As it happens, for four seasons from 1989 to 1992, Milbauer and Melville were students in the Chautauqua Piano Program.

“It was life changing for both of us,” Milbauer said. “Nikki was on her way to Hungary, but she scratched her plans … and auditioned for Eastman School of Music. I was in college (at Harvard), and my piano teacher was at the New England Conservatory of Music … where I took private lessons.”

Not only did both Milbauer and Melville become extraordinary pianists, in part, because of their experiences at Chautauqua Institution, but they each chose to return to serve together as teachers and coaches. Attuned to real-world challenges and to the needs of their students, they very carefully select all guest piano faculty and provide the kind of practical career-related advice that many conservatories overlook.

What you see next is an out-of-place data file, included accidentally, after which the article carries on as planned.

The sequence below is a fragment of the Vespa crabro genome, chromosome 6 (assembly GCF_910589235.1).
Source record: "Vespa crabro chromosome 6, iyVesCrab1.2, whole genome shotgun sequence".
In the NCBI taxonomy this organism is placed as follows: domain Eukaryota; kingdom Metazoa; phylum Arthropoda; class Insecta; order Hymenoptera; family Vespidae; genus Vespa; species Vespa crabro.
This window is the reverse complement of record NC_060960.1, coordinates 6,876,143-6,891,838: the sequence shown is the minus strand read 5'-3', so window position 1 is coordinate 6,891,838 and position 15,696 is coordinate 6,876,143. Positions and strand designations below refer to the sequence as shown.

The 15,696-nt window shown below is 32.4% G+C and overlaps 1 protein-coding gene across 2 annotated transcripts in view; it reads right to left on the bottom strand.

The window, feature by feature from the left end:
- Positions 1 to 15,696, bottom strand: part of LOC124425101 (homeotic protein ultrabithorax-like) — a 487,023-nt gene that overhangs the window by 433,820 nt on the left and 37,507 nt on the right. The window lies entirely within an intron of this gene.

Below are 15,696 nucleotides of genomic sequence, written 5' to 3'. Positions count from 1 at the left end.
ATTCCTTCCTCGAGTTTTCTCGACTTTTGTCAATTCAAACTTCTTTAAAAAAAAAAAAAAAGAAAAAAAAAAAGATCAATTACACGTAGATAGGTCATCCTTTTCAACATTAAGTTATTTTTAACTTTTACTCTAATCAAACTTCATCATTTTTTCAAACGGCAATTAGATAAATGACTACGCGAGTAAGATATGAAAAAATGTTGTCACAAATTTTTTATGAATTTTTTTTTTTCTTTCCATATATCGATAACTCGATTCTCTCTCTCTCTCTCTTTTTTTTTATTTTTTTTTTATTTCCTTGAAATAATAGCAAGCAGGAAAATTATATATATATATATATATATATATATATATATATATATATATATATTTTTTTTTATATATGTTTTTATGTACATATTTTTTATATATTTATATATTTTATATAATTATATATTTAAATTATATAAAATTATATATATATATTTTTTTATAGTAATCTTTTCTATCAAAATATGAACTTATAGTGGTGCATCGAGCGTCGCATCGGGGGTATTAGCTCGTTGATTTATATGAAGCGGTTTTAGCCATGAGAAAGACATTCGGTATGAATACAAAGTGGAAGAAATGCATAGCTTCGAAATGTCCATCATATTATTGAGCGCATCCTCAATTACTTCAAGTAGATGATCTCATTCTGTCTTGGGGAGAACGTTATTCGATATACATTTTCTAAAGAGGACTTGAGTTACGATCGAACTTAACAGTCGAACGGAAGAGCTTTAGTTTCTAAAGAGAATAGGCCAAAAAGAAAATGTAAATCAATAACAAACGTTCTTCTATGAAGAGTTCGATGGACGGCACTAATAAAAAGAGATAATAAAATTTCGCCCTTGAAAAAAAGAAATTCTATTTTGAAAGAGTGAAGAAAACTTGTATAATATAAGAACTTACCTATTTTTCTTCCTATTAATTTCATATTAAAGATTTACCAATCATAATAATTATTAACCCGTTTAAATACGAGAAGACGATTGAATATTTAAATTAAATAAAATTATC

“The students here don’t know where they’ll be,” Milbauer said. “They have us as resources now, and they will continue to have us as resources.”

John Milbauer

Growing up in Wisconsin, Milbauer said he had an excellent piano teacher. 

“I was primed for piano more than anything else,” he said.

Because music was not one of Harvard’s many strengths, he decided to forgo studying music there and instead attend the Eastman School of Music at the University of Rochester in New York. At Eastman, he earned his bachelor’s in music, and he was awarded its highest performance honor — the Eastman Performer’s Certificate.

At The Juilliard School, where Milbauer earned his Master of Music in piano performance, he was nominated for the Gina Bachauer Prize for Outstanding Pianist. And at the Banff Centre in the Canadian Rockies, he won the Wolodarsky Prize.  

The Manhattan School of Music awarded Milbauer his Doctor of Musical Arts in piano performance. A Fulbright grant took him to Budapest, Hungary, where he earned a diploma at the Liszt Ferenc Academy of Music, which was founded in 1875 by Franz Liszt — piano virtuoso, composer, conductor, teacher and author.